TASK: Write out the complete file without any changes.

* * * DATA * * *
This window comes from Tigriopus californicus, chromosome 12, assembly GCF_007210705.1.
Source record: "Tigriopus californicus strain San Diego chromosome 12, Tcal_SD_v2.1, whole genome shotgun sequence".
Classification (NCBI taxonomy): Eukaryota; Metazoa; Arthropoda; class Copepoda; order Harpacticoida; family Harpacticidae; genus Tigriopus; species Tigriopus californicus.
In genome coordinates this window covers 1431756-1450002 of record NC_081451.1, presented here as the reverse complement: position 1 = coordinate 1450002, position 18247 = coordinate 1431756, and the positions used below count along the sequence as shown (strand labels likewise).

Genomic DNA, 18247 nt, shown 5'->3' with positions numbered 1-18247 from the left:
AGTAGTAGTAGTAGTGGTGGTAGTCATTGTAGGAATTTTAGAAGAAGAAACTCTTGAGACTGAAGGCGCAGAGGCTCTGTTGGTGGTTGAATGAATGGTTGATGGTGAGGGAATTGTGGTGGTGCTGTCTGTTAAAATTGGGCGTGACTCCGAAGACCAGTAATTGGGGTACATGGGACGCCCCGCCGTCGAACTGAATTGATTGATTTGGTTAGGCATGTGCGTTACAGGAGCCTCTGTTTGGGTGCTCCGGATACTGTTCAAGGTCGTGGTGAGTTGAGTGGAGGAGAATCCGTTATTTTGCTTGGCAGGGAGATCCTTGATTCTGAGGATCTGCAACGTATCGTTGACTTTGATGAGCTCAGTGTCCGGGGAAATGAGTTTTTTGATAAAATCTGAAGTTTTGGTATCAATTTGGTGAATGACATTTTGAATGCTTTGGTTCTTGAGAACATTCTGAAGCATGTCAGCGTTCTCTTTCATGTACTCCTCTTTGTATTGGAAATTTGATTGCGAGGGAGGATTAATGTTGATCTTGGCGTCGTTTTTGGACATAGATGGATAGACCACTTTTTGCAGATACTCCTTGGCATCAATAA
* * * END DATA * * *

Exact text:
This window comes from Tigriopus californicus, chromosome 12, assembly GCF_007210705.1.
Source record: "Tigriopus californicus strain San Diego chromosome 12, Tcal_SD_v2.1, whole genome shotgun sequence".
Classification (NCBI taxonomy): Eukaryota; Metazoa; Arthropoda; class Copepoda; order Harpacticoida; family Harpacticidae; genus Tigriopus; species Tigriopus californicus.
In genome coordinates this window covers 1431756-1450002 of record NC_081451.1, presented here as the reverse complement: position 1 = coordinate 1450002, position 18247 = coordinate 1431756, and the positions used below count along the sequence as shown (strand labels likewise).

Genomic DNA, 18247 nt, shown 5'->3' with positions numbered 1-18247 from the left:
AGTAGTAGTAGTAGTGGTGGTAGTCATTGTAGGAATTTTAGAAGAAGAAACTCTTGAGACTGAAGGCGCAGAGGCTCTGTTGGTGGTTGAATGAATGGTTGATGGTGAGGGAATTGTGGTGGTGCTGTCTGTTAAAATTGGGCGTGACTCCGAAGACCAGTAATTGGGGTACATGGGACGCCCCGCCGTCGAACTGAATTGATTGATTTGGTTAGGCATGTGCGTTACAGGAGCCTCTGTTTGGGTGCTCCGGATACTGTTCAAGGTCGTGGTGAGTTGAGTGGAGGAGAATCCGTTATTTTGCTTGGCAGGGAGATCCTTGATTCTGAGGATCTGCAACGTATCGTTGACTTTGATGAGCTCAGTGTCCGGGGAAATGAGTTTTTTGATAAAATCTGAAGTTTTGGTATCAATTTGGTGAATGACATTTTGAATGCTTTGGTTCTTGAGAACATTCTGAAGCATGTCAGCGTTCTCTTTCATGTACTCCTCTTTGTATTGGAAATTTGATTGCGAGGGAGGATTAATGTTGATCTTGGCGTCGTTTTTGGACATAGATGGATAGACCACTTTTTGCAGATACTCCTTGGCATCAATAA